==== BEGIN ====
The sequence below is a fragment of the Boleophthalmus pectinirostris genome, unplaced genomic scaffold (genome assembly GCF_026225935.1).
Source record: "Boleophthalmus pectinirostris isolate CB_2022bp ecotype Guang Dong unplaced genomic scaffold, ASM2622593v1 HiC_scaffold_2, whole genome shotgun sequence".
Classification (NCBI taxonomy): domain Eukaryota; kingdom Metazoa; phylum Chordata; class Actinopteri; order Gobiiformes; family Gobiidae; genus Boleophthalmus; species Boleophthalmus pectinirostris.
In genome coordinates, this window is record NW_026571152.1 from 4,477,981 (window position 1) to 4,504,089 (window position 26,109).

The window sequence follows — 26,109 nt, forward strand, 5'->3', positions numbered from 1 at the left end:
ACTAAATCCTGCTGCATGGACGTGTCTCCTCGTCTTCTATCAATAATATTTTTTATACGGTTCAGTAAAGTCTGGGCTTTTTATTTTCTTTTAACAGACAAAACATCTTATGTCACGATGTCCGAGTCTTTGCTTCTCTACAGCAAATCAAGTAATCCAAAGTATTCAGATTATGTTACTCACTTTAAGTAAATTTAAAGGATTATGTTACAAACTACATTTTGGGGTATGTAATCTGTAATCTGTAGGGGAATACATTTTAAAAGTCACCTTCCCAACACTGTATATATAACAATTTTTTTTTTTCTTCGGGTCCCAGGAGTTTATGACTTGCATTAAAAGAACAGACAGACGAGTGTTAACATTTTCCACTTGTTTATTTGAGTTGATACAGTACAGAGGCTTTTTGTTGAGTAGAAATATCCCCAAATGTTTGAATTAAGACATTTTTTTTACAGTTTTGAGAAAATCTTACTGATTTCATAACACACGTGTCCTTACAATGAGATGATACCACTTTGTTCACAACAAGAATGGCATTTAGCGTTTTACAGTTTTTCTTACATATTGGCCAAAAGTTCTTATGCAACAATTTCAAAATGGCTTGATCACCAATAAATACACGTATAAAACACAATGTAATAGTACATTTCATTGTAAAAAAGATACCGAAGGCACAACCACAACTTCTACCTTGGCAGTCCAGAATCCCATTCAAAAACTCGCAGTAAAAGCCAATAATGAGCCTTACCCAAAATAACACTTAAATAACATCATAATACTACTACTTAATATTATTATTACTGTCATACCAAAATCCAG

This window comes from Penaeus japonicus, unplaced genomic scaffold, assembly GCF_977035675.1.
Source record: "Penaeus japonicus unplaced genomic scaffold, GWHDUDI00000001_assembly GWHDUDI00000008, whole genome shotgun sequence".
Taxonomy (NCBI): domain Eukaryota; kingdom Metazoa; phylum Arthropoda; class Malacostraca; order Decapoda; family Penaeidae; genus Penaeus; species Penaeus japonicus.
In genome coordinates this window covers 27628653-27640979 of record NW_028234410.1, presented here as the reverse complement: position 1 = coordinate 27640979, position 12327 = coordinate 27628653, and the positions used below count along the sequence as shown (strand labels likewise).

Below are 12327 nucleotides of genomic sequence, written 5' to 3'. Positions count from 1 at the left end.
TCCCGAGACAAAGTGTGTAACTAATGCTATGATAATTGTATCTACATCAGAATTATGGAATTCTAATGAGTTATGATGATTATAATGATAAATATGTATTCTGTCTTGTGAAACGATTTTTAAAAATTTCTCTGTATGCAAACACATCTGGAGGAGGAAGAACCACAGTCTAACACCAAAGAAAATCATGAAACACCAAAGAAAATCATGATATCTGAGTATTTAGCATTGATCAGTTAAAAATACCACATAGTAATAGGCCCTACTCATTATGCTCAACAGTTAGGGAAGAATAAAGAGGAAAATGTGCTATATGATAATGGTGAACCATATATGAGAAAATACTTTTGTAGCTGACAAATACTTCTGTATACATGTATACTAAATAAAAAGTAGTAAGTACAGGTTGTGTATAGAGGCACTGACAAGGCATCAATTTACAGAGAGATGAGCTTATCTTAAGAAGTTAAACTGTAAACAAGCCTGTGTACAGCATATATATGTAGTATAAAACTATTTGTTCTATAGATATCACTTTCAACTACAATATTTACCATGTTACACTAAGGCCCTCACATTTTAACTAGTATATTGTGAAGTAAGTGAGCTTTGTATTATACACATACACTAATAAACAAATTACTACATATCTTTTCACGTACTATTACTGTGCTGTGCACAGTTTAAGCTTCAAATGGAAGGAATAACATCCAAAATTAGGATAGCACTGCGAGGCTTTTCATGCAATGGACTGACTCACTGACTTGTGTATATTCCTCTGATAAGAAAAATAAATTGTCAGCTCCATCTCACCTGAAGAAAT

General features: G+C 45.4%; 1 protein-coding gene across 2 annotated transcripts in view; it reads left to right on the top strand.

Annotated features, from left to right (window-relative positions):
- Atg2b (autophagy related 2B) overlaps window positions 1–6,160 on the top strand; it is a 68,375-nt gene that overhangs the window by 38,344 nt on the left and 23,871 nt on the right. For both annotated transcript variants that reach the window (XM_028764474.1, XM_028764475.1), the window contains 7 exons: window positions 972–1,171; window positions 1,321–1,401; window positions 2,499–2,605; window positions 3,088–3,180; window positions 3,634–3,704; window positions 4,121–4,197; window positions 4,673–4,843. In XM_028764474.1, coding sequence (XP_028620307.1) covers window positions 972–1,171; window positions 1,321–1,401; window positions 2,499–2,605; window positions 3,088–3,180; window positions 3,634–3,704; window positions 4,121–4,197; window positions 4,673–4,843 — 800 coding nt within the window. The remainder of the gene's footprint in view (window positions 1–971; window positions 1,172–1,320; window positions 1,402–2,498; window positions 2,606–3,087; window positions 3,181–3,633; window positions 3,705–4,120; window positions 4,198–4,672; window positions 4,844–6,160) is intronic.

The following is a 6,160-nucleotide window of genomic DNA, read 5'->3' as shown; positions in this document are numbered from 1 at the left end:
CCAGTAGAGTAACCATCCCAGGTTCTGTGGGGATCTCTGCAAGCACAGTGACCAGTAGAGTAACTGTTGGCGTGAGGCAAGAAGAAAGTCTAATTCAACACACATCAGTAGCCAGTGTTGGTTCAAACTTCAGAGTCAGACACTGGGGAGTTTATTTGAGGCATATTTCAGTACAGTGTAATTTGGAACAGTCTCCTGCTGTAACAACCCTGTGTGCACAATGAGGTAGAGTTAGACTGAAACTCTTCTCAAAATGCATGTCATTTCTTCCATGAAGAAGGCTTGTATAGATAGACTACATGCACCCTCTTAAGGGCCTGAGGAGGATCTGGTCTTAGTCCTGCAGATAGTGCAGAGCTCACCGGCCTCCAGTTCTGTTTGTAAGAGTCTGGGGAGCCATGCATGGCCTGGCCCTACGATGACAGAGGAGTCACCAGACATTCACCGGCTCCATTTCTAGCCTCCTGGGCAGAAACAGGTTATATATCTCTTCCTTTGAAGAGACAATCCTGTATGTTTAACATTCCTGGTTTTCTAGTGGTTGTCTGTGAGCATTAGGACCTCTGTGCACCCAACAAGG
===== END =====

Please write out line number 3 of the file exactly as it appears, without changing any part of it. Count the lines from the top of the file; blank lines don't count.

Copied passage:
Classification (NCBI taxonomy): domain Eukaryota; kingdom Metazoa; phylum Chordata; class Actinopteri; order Gobiiformes; family Gobiidae; genus Boleophthalmus; species Boleophthalmus pectinirostris.